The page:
As you walk the aisles of your local grocery store, you are balancing a multitude of internal and external factors that together influence your food decisions. Your personal preferences, family eating history, and receptivity to advertising comingle with internal signals indicating your level of hunger or any nutritional deficiencies you may be experiencing. While their preferred food depot is the nearby wildflower meadow rather than the corner Tesco, pollinating insects balance many of the same factors when making food choices.
Insect pollinators evaluate each flower for its value. Is it at its peak? Is its reward physically available to them (flowers differ in shape, size and presentation to allow access to different pollinators)? Has the flower recently been depleted by another visitor? And they must consider who they are feeding. Themselves? Or their larval sisters back at the nest, ensuring the future strength of their kin. To help evaluate their choices, insect pollinators use their past experiences and, for social bees, feedback they receive from their sisters.
They also use their senses. Bees show visual preferences for certain colours and shapes, and they use their sense of smell. Flowers know this. Floral scents serve to manipulate the behaviour of their visitors, attracting pollinators while repelling damage-causing herbivores. A subtler but no less important signal comes from the reward itself. Taste! The layers of signals communicated through nectar taste have only begun to be explored, but like scent, recent studies have shown that certain flowers spike their nectar with secondary metabolites that may also serve to direct the behaviour of pollinators – caffeine for short-term memory bursts, nicotine to prevent visitors from over-indulging, and, perhaps, specific micronutrients to sweeten the deal.
Unlike carnivores, insect herbivores and nectivores struggle to find sufficient sodium in their diet, and salt-seeking behaviour has been observed in several pollinators (e.g., puddling in butterflies, drinking brackish water in honeybees). Offering more direct evidence, a recent study demonstrated strong preference among pollinators of several insect groups for flowers treated with sodium-spiked sugar solution. These natural observations and experimental findings have led some to suggest that flowers may use micronutrients — including sodium — like they do secondary metabolites, controlling behaviour by encouraging would-be pollinators while repelling undesirables such as nectar robbers and insect herbivores. For the bee, she is unaware that her food choices are being manipulated by eons of plant-pollinator co-evolution. Just like most people are unaware that they have been primed through advertising when they pick up that extra bag of crisps or tin of biscuits.
Unique to the north- and west-facing soft coasts of Scotland and the Republic of Ireland, machair habitats are a refuge for communities of rare and declining bee pollinators. Totalling only 25-30,000 ha, machair is home to over 70 species of insect pollinator including the nationally endangered Great Yellow Bumblebee (Bombus distinguendus). Once found throughout Great Britain, this species is now restricted to patches of machair dotting Scotland’s islands (Figure 1). Previous investigations into what makes this habitat particularly attractive to rare bees like B distinguendus have focused on food plant abundance and diversity – how many ‘food depots’ of sufficient size and quality are available to them. Few have explored the underlying nutritional landscape of machair wildflowers. However, given the high environmental availability of sodium and other marine nutrients, it isn’t a far leap to suggest that one potential mechanism of pollinator attraction and support by machair flowering plants is the conversion of environmental elements into micronutrient rewards. That is the question this research intends to answer: Do machair flowers encourage visitation by bee pollinators by facultatively ‘spiking’ their nectar with sodium and other micronutrients? And, if so, is there an optimal combination of sugars and micronutrients for bee nutrition? Does this optimal combination vary between bee species or even individuals?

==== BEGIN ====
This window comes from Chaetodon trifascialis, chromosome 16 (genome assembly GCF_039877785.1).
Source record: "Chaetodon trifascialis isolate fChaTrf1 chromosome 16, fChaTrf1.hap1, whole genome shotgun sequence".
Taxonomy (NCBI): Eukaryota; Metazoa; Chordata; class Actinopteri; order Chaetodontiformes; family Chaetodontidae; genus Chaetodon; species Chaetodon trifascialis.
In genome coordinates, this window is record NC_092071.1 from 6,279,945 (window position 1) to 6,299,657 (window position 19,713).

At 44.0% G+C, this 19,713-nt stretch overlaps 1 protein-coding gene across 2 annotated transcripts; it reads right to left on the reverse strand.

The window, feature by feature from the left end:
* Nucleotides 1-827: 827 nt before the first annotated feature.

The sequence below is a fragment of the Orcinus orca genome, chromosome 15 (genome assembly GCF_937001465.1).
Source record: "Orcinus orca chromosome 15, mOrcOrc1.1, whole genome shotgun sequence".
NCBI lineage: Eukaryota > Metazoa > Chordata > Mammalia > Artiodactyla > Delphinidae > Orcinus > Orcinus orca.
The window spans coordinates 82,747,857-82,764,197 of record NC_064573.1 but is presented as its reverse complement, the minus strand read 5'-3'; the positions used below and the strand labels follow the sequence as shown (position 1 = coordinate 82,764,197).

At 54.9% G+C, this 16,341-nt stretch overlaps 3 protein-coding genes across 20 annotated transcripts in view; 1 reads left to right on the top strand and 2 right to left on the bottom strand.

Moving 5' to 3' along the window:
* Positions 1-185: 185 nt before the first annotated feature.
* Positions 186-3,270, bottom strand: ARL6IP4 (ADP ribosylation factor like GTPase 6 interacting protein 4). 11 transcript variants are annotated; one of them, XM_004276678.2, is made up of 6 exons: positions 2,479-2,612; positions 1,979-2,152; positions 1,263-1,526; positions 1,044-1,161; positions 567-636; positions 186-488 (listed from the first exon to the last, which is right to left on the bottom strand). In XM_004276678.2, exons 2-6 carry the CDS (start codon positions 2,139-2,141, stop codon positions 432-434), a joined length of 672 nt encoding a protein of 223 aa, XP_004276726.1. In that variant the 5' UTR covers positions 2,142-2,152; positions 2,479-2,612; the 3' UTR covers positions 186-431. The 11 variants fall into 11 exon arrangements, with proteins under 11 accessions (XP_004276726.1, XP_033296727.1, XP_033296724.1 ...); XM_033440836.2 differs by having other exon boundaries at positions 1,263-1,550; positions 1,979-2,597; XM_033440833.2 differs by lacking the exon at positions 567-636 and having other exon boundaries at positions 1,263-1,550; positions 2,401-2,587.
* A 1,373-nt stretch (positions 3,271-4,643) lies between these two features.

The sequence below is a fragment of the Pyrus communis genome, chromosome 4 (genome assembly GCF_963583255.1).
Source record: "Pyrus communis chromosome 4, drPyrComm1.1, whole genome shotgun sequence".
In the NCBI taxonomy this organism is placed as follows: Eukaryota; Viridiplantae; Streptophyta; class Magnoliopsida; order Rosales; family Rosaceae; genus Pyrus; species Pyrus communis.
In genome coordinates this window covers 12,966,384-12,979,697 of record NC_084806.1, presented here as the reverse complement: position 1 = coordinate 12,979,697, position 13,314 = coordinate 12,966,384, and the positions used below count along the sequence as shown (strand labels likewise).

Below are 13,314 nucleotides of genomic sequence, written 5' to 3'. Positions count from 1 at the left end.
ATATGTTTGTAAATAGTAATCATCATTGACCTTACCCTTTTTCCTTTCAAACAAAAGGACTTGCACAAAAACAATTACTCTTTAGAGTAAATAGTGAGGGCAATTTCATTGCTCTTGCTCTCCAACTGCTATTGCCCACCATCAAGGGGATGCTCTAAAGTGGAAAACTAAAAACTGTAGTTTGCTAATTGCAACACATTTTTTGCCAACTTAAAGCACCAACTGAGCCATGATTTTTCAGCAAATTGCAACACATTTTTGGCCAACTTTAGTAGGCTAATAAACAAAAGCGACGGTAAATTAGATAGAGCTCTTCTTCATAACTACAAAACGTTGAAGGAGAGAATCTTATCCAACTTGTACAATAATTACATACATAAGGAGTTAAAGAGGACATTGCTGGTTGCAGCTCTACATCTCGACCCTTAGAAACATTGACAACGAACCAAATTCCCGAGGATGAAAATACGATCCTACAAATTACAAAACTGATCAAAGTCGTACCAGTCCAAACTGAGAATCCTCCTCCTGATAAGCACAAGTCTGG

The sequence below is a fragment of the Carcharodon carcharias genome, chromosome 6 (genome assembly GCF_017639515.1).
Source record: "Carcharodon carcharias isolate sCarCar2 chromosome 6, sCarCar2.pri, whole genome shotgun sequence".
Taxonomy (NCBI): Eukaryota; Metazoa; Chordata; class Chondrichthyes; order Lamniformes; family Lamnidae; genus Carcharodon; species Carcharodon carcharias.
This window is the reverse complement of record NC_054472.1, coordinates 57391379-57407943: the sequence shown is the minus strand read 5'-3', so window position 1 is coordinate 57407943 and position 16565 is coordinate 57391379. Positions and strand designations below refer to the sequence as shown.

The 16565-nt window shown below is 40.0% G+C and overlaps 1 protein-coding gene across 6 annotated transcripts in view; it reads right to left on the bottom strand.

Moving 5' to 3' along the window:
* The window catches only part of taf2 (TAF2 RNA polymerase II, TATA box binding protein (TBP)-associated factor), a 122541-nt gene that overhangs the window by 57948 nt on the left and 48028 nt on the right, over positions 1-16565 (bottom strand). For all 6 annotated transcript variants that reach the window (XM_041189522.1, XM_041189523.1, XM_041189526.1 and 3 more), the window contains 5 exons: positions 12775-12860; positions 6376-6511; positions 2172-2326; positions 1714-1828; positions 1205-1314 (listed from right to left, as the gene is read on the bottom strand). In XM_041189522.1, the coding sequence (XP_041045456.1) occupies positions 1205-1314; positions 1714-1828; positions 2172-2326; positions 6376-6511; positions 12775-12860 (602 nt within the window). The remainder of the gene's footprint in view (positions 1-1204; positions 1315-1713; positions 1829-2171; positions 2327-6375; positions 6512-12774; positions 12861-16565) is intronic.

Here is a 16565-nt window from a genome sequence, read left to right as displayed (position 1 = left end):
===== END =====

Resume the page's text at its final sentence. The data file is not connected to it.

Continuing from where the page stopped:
Between 23 June and 23 August 2023, over 2,000 plant (plant tissues, nectar, and pollen) and soil samples were collected from sites on five of Scotland’s machair-rich islands: North Uist, South Uist, Isle of Coll, Isle of Tiree, and Sanday, Orkney (Figure 2). Using element identification techniques to be performed over the next few months, these samples will be analysed to establish a baseline for sodium and other micronutrients (potassium, calcium, magnesium) in machair flowering plants of these islands. This baseline will then be used for comparisons with over 20 hours of observed foraging bouts and with quantities of these elements in over 200 samples of nectar and pollen selectively foraged by target bee species. These comparisons will paint a picture of the choices bees are making relative to the general availability of micronutrients in the environment.
Ultimately, this research will help characterise the role of vital micronutrients in facilitating the plant-pollinator networks that support Great Britain’s rare bees. Results from this research will add to the growing literature on the chemical ecology of plant-pollinator interactions and help us unpack another layer of the complex decision-making bees perform when picking their meals. Just like you on a hungry shopping trip!